The invisible enemy

There are no Hamas institutions left in J'lem. Yet the Islamist presence is not far from the surface.

East Jerusalem Arabs vote (photo credit: Channel 1 [file])
East Jerusalem Arabs vote
(photo credit: Channel 1 [file])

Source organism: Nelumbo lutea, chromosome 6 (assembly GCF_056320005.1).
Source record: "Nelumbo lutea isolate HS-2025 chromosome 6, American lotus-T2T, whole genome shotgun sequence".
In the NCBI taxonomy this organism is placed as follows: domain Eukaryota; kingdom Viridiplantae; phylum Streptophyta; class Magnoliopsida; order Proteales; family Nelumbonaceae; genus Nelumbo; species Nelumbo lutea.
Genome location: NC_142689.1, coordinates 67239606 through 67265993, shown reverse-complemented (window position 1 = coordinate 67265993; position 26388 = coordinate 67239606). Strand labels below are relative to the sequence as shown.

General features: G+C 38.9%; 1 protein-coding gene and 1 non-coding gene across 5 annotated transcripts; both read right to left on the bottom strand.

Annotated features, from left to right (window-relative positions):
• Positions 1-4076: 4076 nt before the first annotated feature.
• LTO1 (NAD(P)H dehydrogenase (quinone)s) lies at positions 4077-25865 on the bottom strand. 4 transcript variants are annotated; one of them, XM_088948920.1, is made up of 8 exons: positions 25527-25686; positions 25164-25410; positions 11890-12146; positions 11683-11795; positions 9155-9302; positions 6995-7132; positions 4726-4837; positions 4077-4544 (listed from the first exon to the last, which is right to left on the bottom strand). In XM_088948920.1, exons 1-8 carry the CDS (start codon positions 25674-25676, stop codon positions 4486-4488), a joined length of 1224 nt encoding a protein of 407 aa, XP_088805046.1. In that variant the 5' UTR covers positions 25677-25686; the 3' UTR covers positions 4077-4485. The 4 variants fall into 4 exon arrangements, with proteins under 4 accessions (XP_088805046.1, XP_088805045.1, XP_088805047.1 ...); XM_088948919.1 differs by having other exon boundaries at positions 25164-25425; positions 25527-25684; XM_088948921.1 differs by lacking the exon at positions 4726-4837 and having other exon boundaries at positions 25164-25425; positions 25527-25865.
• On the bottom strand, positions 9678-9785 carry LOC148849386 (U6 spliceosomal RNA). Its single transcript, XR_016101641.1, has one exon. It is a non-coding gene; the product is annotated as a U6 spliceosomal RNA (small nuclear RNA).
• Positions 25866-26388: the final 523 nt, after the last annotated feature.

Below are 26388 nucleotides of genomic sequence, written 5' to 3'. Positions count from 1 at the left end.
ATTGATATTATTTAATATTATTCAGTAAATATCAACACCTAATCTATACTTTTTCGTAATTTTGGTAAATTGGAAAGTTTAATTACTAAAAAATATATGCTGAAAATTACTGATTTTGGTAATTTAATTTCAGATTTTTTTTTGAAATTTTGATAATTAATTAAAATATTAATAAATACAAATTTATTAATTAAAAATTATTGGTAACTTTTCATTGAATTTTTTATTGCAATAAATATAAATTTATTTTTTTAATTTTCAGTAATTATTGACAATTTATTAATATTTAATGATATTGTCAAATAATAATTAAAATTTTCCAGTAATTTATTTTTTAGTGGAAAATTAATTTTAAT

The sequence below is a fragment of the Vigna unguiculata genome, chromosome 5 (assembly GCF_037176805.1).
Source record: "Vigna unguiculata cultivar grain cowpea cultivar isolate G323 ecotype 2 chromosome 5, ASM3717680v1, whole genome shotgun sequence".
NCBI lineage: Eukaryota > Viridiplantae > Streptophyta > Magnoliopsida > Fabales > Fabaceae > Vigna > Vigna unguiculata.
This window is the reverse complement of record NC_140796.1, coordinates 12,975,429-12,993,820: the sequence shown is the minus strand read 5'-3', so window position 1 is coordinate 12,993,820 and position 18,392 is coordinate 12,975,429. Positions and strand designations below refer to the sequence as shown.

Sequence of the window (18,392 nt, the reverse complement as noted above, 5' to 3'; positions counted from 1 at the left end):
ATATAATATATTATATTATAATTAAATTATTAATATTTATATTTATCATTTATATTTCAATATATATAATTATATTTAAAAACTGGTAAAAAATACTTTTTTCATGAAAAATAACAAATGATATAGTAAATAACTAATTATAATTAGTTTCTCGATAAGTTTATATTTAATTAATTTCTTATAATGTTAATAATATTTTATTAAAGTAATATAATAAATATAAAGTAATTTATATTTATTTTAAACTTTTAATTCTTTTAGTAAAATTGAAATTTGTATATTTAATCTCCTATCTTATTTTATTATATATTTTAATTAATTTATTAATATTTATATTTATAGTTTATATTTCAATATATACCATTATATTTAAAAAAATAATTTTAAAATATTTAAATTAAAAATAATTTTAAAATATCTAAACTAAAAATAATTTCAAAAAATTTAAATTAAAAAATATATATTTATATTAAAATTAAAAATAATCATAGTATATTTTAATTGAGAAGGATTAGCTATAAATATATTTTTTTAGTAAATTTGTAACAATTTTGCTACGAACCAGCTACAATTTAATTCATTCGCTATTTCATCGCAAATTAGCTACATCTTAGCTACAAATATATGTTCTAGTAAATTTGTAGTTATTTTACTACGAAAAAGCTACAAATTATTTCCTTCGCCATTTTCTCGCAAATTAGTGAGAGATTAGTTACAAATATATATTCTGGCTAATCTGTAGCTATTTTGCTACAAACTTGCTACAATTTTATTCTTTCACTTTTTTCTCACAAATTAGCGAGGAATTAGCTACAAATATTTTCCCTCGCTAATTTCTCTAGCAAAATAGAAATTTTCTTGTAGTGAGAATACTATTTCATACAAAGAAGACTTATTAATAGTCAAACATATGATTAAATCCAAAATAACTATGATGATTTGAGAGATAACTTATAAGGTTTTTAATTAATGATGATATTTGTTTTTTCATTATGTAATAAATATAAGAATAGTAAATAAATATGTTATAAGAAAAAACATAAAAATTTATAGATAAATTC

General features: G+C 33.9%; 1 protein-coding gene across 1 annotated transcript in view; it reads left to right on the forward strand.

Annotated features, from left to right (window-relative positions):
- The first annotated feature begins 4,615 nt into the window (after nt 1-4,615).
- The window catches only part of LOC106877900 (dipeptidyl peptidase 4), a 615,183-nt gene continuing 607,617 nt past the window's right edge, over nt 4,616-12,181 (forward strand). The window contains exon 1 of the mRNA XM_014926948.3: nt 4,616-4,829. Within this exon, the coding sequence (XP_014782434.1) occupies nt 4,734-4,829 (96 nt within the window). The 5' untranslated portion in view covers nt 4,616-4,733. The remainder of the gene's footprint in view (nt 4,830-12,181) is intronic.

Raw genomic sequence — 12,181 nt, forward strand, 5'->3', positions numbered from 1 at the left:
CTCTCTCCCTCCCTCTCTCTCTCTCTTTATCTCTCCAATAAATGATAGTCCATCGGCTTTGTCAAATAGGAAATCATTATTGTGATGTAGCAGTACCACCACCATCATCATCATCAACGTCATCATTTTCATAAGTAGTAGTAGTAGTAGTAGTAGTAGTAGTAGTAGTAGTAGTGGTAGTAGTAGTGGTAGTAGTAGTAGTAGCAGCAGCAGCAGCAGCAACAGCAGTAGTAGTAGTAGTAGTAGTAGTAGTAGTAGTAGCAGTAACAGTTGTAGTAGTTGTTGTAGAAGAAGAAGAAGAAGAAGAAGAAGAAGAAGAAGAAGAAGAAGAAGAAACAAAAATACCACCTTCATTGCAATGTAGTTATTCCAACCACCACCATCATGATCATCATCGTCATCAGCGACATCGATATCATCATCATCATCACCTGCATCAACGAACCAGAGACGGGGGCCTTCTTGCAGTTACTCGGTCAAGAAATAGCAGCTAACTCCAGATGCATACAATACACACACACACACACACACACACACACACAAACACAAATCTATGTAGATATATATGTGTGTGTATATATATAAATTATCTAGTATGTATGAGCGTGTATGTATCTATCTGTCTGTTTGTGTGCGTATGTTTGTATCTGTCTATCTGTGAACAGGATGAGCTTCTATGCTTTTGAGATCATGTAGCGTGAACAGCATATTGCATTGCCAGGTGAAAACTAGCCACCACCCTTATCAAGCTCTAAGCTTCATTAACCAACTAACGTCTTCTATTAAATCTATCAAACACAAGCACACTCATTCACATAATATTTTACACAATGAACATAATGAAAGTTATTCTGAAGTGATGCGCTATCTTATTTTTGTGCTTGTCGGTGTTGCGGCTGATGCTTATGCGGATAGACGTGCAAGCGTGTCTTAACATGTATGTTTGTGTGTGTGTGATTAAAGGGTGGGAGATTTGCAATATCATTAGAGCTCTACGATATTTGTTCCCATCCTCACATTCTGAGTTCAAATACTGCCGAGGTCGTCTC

There are few signs of Hamas activity on the streets of east Jerusalem; the walls are bare of Hamas graffiti, key-holders with photos of the late Hamas spiritual leader Sheikh Ahmed Yassin are not sold here and bearded men with green Hamas caps do not stroll down bustling Salah a-Din or Omar al-Khattab streets. Hamas has never had a strong visible presence in the city - even during last year's Palestinian Authority parliamentary elections - because the organization is officially banned by Israel. And now, since Hamas's takeover of the Gaza Strip in June, east Jerusalem, like West Bank cities, seems almost Hamas-free. Almost all of Hamas's leaders, including the red-bearded Muhammad Abu-Tir, are in jail, and its institutions, headquarters and offices in the city were closed long ago. "Fatah has grown much stronger during the past three to four weeks everywhere in the West Bank, [as well as] east Jerusalem. People who were unsure of their position before, those who were 'sitting on the fence,' now know exactly what they want: Fatah," explains Muhammad al-Khalili, a resident of Silwan, as he sips coffee and watches Al-Jazeera evening news with friends at a cafe on Salah a-Din Street. "Now, even though Fatah hasn't changed all that much during the past 18 months, people would still rather support it than Hamas," says Khaled, one of the group of friends. "The Islamists [Hamas] are seen as blood-spillers, responsible for killing many innocent people. What happened in Gaza can never happen here in the West Bank, especially in east Jerusalem." But these men have always supported Fatah or the Popular Front for the Liberation of Palestine, and never expected Hamas to take over Gaza or win the parliamentary elections in 2006. Abd al-Kader al-Hakem, the Fatah spokesman in the Jerusalem area, is not at all sure that the Gaza coup won't be repeated in the West Bank. Talking to In Jerusalem, Hakem expresses his concerns that Hamas has plans in the area. "We are dealing with treacherous murderers here. Their goal is to take over Palestine, this is what they want," he says. "I'm sure that they are working hard to expand their influence here in the West Bank, including east Jerusalem, and we all have to be ready for the next round of violence, because it could really happen." Though Hamas's ultimate goal is to gain sovereignty over Jerusalem, in the short term the organization aims to recruit terrorists in the area, to gain control of the Temple Mount and to increase its grassroots support. Only a few days after the coup in Gaza, Ismail Haniyeh, the dismissed PA prime minister, vowed to "avenge Jerusalem," implying that the battle over the city was just beginning. A few days later, the Shin Bet (Israel Security Agency) arrested 11 Hamas members in the capital, 10 of them holders of blue ID cards (which grant them Jerusalem residency status), for planning military operations. DURING THE past few years Israel has not expressed alarm at the growing influence and activity of Hamas in east Jerusalem. And it seems that today, despite the appearance of calm and quiet in the West Bank, Hamas is not about to stop building and rebuilding infrastructure in the area, specifically in east Jerusalem. The Hamas representative in east Jerusalem, Jamil Hamame of the Islamic Bloc, challenges the Fatah spokesman's suspicions. "What happened in Gaza wasn't a plot, and we aren't preparing a plot in the West Bank. As for our activity in east Jerusalem, it doesn't matter if one office of ours is closed or not. The whole city is occupied, and everybody is living under occupation, Fatah and Hamas," says Hamame. "Today there is no place for fitna [civil war] if we are planning to free the occupied city." "First of all, Jerusalem is symbolic. It's the primary goal of Hamas and its first priority, while Palestine is just a neighborhood around Jerusalem," says Tel Aviv University political science professor Shaul Mishal, author of The Palestinian Hamas. "For them it's a bargaining chip in their struggle against Abu Mazen [PA Chairman Mahmoud Abbas]. Their goal, just like the goal of the Islamic Movement in Israel, is to turn Jerusalem and Al-Aksa into the focal point of the conflict. And it's only natural that while Hamas is experiencing some problems, domestic or foreign, it will try to display its symbolic presence in the city, either by meddling in Temple Mount affairs or other activity." The Jerusalem Post recently reported that the Shin Bet had foiled Hamas attempts to gain control of the Temple Mount and recruit new Israeli-Arab operatives in east Jerusalem. According to the Shin Bet, over the past few years Hamas has invested millions of shekels in Jerusalem charities and religious institutions, as well as in construction on the Temple Mount. Officials saw the attempted Hamas takeover of the Temple Mount as a "strategic" move aimed at bolstering the group's standing in the Palestinian territories and throughout the Muslim world. Dr. Bernard Sabella, the Christian Palestinian Legislative Council member from east Jerusalem, says that although Hamas does have some presence in the city, it's found mainly in the villages, and not in the Old City or Sheikh Jarrah area. "Hamas was able to create a social network - a very successful one - by supporting the needy, and those who lost their jobs as a result of the separation wall, which disconnected many east Jerusalem neighborhoods from each other." Still, Sabella says, "Hamas is not as strong here as in Gaza, and I believe that the Gaza scenario will not be repeated in the West Bank." At the same time, warns Sabella, if reforms in Fatah are not undertaken soon, support for Hamas will soon increase. "Fatah is divided; there is no one central command, and no discipline. What we need today is a unified code of behavior, as we already have a capable leadership ," he says. "Along with the secularists, the nationalists need to work on touching base with the masses." SOME EAST Jerusalemites believe that despite the appearance of victory in the West Bank, Fatah has lost the battle. "Now Fatah is eager to play games with Israelis, so that they can get money - we do not even hear from them anymore about the core issues, about things that are important to us. What about the separation wall, the roadblocks in the West Bank? What about the prisoners? The Israelis will release 250 men, but they are only Fatah men, while we have thousands of Hamas and Islamic Jihad warriors in jail," says Jaber, a Hamas supporter from Abu Tor. According to Jaber, support for Hamas in some areas of Jerusalem such as Abu Tor, Silwan and Semiramis, hasn't diminished in the past month. "We know the truth about what happened in Gaza, we know all about Muhammad Dahlan's death squads and the chaos they produced. You see, today Gaza can breathe again, there are no shootings, no killings, it's all quiet. Hamas people will never harm their own flesh and blood, only the traitors, those who worked with Israelis," he says. There is a Hamas flag in Jaber's house, but he would never display it openly. "I do not want to end up like Muhammad Abu-Tir, you know," he murmurs. There is no doubt that Hamas has a significant presence in the West Bank and in east Jerusalem specifically, or about the organization's intention to continue its activities there. However, some experts say that locally Hamas operates differently than it does in the Gaza Strip. "There is less violence and fewer displays of power [locally] than in Gaza, and there is a tradition of moderate rather than fundamentalist Islam in the West Bank. Gaza was always poorer, its population underprivileged. In the West Bank, especially in Jerusalem, the situation is different," explains Mishal. "In the future we can expect that the two parties, Fatah and Hamas, will merge into one... If that happens, we will definitely see more Hamas influence, but a significantly moderate stream, not a jihadi one," he says. "However," Mishal continues, "if it doesn't happen, and the expectations from Fatah are not fulfilled, the daily reality of the Palestinians and their living conditions will continue to worsen, and the prognosis will be very grim. "There are also many other factors, which we cannot predict today, but that could also affect the situation. [These factors include] modern weapons of mass destruction being brought to the West Bank and al-Qaida trying to infiltrate in the area," says Mishal. Mishal's words echo the warnings of Amos Gil, director of Ir Amim, an organization that promotes Israeli-Palestinian coexistence in Jerusalem. Gil says that the capital could become the next location for a Hamas takeover if the situation in east Jerusalem does not change economically, socially and politically. In the meantime, it seems that while Fatah blames itself for an inability to carry out the necessary reforms, Israeli human rights organizations blame their government, and the only player that is not pointing a finger is Hamas. Fatah spokesman al-Hakem believes the only way to prevent a Hamas takeover in the West Bank and east Jerusalem is to bolster Fatah. "If we want to prevent Hamas from taking over the West Bank and Jerusalem, we need not just words, but actions and weapons - otherwise we will all be in trouble." Seven years ago, former PA chairman Yasser Arafat was chanting the catchy rhythm "Al-Quds rayihin shuhada bil malayin" (millions of martyrs are marching towards Jerusalem). Today it is Hamas that remains best positioned to carry on Arafat's struggle.